A RealPlayer video; if you have trouble, go here.

Gore Vidal with Saul Landau at CSU-Pomona

About five-ish years ago. Windows Media Player (.asx).

"Il candidato" di Gore Vidal

Mostly Italian; you can kind of follow it if you don't speak Italian:

Gore Vidal on Democracy Now: Flash Option

Other options here.

Let this load, and then slide it over to 25:40. Tip: grab the toggle switch and pull it right as far as you can in that field; it's the equivalent of fast-forwarding -- if your connection is fast enough....

Oppose a Sweeping New Federal DNA Database


Under a new plan, the government could take your DNA and keep it on file permanently if you are arrested at a demonstration on federal property. Take action today to stop the government from giving itself sweeping new powers to create DNA databases.

Please read this alert for background on the plan and immediately go here and click on the yellow "Add Comments" balloon to file public comments with the government to oppose the plan. The government is only accepting comments until this Monday, May 19, so take action today!

At the end of 2005, a little-noticed provision was slipped into the Violence Against Women Act (VAWA) reauthorization bill that provided the federal government with the power to collect and permanently keep DNA samples from anyone arrested for any crime whether or not they are convicted, any non-U.S. citizen merely detained by federal authorities for any reason, and everyone in federal prison. Now the government is trying to put the DNA Fingerprint Act into practice.

Federal agencies would be required to take DNA samples from:

  • Individuals arrested for the most minor of crimes, such as peaceful protestors who are demonstrating on federal property.
  • Countless numbers of visitors from other countries who are pulled aside in airports by the Transportation Security Administration.
  • Lawful immigrants seeking admission to this country, whether at the land border or in passport control at the airport.

Go here for more information on the law.

This is a dangerous invasion of privacy. Our DNA is not a fingerprint - it contains vast amounts of sensitive medical information about us. And Congress held no hearings on this dangerous legislation, even though it:

  • threatens the privacy of millions of Americans;
  • would disproportionately affect people of color;
  • and turns the principle of "innocent until proven guilty" on its head.

The Justice Department recently issued proposed regulations on the implementation of the law and is seeking public comments. Go here and voice your opposition to the federal government collecting and permanently storing our DNA. (See the end of this email for suggested talking points.) CCR will also be submitting extensive comments and notifying the press of this important story so the government can't slip their plan by without the public knowing.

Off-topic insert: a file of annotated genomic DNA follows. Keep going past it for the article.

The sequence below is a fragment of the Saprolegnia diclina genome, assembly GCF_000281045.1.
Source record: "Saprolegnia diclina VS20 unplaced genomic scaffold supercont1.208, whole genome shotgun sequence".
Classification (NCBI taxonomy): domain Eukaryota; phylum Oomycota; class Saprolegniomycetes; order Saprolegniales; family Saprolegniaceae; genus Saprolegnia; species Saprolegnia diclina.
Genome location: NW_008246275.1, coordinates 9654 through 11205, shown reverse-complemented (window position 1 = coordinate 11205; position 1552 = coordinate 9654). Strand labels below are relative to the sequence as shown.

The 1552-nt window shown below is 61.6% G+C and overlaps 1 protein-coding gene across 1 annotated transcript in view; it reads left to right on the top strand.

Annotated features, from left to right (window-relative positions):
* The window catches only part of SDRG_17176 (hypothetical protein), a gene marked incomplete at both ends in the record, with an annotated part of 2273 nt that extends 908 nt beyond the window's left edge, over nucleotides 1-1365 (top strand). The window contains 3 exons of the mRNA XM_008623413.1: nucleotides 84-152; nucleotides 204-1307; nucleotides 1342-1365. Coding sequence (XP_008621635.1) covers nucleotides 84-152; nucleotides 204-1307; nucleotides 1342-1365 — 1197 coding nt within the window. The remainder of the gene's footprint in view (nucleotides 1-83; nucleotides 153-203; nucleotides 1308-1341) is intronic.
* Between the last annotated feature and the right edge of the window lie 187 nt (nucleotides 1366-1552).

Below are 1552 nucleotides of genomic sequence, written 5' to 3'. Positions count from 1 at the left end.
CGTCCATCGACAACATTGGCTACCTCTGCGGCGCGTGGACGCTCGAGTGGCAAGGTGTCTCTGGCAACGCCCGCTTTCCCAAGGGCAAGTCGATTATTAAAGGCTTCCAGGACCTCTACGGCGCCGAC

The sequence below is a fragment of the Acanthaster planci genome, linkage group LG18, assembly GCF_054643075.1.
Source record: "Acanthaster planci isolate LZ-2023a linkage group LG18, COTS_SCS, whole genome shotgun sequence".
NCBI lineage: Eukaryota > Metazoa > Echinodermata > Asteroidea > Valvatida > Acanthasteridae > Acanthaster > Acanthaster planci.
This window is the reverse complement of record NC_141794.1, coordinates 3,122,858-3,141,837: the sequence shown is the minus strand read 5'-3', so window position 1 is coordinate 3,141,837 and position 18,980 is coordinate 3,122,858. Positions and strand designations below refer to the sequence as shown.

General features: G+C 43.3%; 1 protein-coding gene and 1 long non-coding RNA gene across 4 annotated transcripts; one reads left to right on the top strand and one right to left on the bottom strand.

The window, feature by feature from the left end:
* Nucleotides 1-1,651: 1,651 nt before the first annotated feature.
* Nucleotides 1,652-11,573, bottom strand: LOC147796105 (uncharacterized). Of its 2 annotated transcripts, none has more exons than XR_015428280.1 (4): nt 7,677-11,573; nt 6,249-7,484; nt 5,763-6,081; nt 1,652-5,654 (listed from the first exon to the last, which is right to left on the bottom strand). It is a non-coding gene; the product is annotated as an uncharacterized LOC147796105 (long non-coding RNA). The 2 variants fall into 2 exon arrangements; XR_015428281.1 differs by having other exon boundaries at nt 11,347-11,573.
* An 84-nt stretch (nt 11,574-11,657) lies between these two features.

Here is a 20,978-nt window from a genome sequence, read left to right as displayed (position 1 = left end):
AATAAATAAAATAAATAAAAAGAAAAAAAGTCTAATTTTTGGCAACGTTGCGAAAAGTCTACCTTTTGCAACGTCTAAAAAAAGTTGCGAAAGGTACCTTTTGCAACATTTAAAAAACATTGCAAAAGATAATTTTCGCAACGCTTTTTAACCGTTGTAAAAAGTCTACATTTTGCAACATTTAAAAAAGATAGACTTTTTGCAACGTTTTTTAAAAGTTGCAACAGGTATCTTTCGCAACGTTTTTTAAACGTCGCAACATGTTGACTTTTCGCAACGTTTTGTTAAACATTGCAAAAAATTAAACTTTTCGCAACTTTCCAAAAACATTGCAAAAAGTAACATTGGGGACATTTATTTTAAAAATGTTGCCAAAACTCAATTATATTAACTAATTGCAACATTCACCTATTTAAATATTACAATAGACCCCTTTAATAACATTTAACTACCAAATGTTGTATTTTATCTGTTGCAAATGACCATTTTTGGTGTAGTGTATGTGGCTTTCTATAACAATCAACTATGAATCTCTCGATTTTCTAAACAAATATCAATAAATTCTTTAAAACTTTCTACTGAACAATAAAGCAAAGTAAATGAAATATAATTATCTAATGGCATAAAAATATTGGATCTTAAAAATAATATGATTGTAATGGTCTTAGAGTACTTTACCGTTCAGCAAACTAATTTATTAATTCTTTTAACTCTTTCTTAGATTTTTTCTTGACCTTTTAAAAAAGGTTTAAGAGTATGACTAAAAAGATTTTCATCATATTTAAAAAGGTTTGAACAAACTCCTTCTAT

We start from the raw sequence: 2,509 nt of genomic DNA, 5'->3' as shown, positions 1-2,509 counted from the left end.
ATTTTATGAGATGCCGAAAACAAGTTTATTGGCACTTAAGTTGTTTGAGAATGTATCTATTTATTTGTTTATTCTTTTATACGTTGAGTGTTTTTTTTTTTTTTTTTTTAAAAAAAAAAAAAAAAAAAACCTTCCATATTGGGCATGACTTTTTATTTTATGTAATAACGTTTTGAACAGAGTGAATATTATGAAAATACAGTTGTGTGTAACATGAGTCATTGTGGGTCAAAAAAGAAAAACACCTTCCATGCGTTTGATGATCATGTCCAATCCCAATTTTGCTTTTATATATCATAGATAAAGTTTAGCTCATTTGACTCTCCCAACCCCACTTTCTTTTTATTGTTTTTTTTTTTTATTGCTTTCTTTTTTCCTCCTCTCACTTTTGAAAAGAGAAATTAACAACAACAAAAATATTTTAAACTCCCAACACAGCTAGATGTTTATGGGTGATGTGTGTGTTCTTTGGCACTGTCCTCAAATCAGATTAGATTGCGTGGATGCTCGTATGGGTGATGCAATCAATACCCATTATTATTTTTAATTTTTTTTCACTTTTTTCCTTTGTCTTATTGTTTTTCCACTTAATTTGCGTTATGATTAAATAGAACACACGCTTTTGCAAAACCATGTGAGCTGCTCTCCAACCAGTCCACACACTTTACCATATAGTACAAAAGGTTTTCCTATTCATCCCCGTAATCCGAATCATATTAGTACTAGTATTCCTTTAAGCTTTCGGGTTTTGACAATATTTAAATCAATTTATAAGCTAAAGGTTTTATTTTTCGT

Congress failed to oppose this dangerous new law - it's up to us to let them know that the we oppose the government collecting people's DNA, and that we care about our privacy. Please take action today.


Vincent Warren
CCR Executive Director

Here are some reasons to oppose this plan, which you can use in your comments:

  • Innocent people do not belong in a criminal DNA database. The underlying statute that permits this is wrong and goes against basic principles of our justice system.
  • The regulations interpret the statute as broadly as possible, giving the FBI and other federal agencies the authority to take DNA in far too wide a range of cases.
  • DNA is not a fingerprint - it contains vast amounts of sensitive medical information about us. The Justice Department's decision not to require destruction of the biological samples once the DNA profile is uploaded to its database exacerbates the potential for our genetic privacy to be violated and opens the door to the potential of familial searching.
  • The regulations will add a disproportionate number of people of color to the database, potentially making those communities an increased target for law enforcement and further aggravating the already existing racial disparities in the criminal justice system.
  • The regulations estimate that potentially more than one million new samples will be added to the database a year, yet the FBI's laboratory is currently receiving for processing only 75,000 offender samples each year. The requirement to collect, profile and upload such a massive number of DNA samples will flood the system and create huge backlogs, which may ultimately hinder criminal investigations, rather than help them.